ONLINE EXCLUSIVE – All elephant men must die!

First game from Chilean developer is brutal weird fun

Zeno Clash is a computer game with a stomach for the bizarre. The first game from independent Chilian developers Ace Team it takes place in the world of Zenozoik a place where all the buildings look like they were designed by Antoni Gaudi and all the inhabitants look like the fevered nightmares of Jim Henson Terry Gilliam and Salvador Dali.

In Zenozoik there are no governments so families and gangs are the only form of ordered civilization. At the begining of the story the protagonist a young man named Ghat murders the leader of his family a hermaphroditic bird monster called Father-Mother. The story plays out as an intercut series of present-day events where Ghat is running from his many angry siblings and flashbacks that lead up to that first blow struck against his parent. Along the way he meets a blind man who hunts using explosive squirrels a race of statue-men composed of floating ribbons of black steel and of course a myriad of animal-headed people with chips on their shoulders.

Though Zeno Clash is polished professional and generally well-executed in every aspect the art design is still the best reason to play it. The gameplay consists largely of punching terrific monsters repeatedly in the face and though the first person melee system is intricate vicious and enormously entertaining seeing the colorful design of the next area or the next batch of creatures is a far better incentive to keep playing than seeing what the tactical arrangement of the next fight will be. As fun as it is to kick an elephant man in the spine over and over again at just four hours in length Zeno Clash would probably feel much less complete if not for its delightful punk fantasy affectations.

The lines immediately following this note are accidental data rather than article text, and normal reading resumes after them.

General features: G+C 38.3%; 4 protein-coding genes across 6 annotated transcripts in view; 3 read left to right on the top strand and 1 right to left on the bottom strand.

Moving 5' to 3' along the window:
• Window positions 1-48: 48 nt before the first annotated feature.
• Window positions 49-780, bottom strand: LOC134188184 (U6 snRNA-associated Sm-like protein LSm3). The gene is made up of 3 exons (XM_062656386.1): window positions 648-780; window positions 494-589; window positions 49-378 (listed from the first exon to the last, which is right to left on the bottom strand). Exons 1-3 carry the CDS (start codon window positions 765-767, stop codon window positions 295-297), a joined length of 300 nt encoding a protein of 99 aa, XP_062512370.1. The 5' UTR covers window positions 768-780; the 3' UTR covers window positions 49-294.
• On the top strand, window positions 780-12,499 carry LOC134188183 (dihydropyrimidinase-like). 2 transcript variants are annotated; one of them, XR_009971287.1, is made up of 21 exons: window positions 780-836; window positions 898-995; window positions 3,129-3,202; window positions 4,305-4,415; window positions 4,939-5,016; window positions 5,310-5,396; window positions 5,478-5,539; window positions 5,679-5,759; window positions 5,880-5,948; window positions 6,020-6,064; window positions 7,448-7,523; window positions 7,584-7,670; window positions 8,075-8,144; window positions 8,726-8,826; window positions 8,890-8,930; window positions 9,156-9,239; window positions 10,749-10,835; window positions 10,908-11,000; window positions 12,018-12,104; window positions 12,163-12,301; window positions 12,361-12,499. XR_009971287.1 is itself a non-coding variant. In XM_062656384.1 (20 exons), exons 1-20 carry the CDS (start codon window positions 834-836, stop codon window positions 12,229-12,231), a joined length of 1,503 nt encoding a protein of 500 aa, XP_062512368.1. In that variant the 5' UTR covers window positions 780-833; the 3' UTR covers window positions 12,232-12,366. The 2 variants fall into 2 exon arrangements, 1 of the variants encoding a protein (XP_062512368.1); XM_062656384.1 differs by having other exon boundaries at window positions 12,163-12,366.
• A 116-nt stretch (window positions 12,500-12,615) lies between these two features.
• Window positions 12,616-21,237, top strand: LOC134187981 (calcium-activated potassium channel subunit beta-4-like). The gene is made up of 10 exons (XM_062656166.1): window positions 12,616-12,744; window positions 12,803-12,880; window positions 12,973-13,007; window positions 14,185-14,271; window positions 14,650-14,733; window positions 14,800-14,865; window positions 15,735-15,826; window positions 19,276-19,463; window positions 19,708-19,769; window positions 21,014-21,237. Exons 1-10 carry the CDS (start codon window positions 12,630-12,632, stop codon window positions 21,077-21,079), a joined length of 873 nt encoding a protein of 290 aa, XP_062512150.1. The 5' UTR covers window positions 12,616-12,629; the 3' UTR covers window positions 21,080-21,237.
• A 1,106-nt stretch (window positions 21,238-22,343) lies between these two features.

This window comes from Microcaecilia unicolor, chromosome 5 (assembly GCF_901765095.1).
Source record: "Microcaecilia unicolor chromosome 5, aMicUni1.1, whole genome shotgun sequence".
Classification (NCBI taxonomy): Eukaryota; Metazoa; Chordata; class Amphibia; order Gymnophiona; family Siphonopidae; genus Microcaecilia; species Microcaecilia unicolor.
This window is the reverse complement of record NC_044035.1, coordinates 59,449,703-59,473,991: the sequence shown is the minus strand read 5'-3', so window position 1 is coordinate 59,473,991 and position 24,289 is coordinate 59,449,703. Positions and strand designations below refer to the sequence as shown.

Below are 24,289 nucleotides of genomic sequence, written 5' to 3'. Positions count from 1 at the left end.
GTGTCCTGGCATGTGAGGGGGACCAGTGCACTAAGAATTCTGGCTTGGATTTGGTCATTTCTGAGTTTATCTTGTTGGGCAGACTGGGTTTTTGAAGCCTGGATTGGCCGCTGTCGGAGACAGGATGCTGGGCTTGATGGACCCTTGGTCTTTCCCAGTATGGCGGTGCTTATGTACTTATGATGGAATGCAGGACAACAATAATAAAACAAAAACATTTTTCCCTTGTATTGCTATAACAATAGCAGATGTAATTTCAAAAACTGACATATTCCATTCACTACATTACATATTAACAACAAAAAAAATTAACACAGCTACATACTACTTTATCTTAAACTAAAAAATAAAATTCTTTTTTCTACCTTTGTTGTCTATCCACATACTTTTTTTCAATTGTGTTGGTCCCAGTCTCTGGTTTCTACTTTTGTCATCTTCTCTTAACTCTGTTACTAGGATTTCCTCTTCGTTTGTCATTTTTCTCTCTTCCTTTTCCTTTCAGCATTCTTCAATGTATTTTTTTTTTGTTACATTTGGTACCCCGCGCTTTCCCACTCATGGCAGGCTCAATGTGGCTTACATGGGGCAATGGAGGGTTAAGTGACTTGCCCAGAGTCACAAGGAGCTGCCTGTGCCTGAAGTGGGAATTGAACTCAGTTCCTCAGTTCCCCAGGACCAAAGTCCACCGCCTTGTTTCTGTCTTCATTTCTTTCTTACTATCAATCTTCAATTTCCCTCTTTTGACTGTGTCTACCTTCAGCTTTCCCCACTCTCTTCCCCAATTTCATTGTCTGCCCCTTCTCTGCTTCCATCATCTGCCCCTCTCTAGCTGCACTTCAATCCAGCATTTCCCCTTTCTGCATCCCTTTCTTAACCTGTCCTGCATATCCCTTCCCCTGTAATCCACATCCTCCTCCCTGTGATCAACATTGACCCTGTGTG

Strip away all of its esthetic creativity and Zeno Clash falls somewhere closer to an old side-scrolling beat-’em-up like Double Dragon than it does to a more contemporary melee-focused game like The Chonicles of Riddick. Like those old arcade classics that clearly influenced it the story doesn’t make any bones about existing solely to move you from one punch-a-thon to the next and more importantly it’s bastard hard. Even seasoned gamers will probably need to dial the difficulty back a notch from the default which is a shame as the world of Zenozoik would doubtlessly appeal to many people who lack the requisite finger dexterity. For gamers who like a challenge and also have an appreciation for the strange and grotesque however Zenozoik will be a place they’ll want to revisit many times.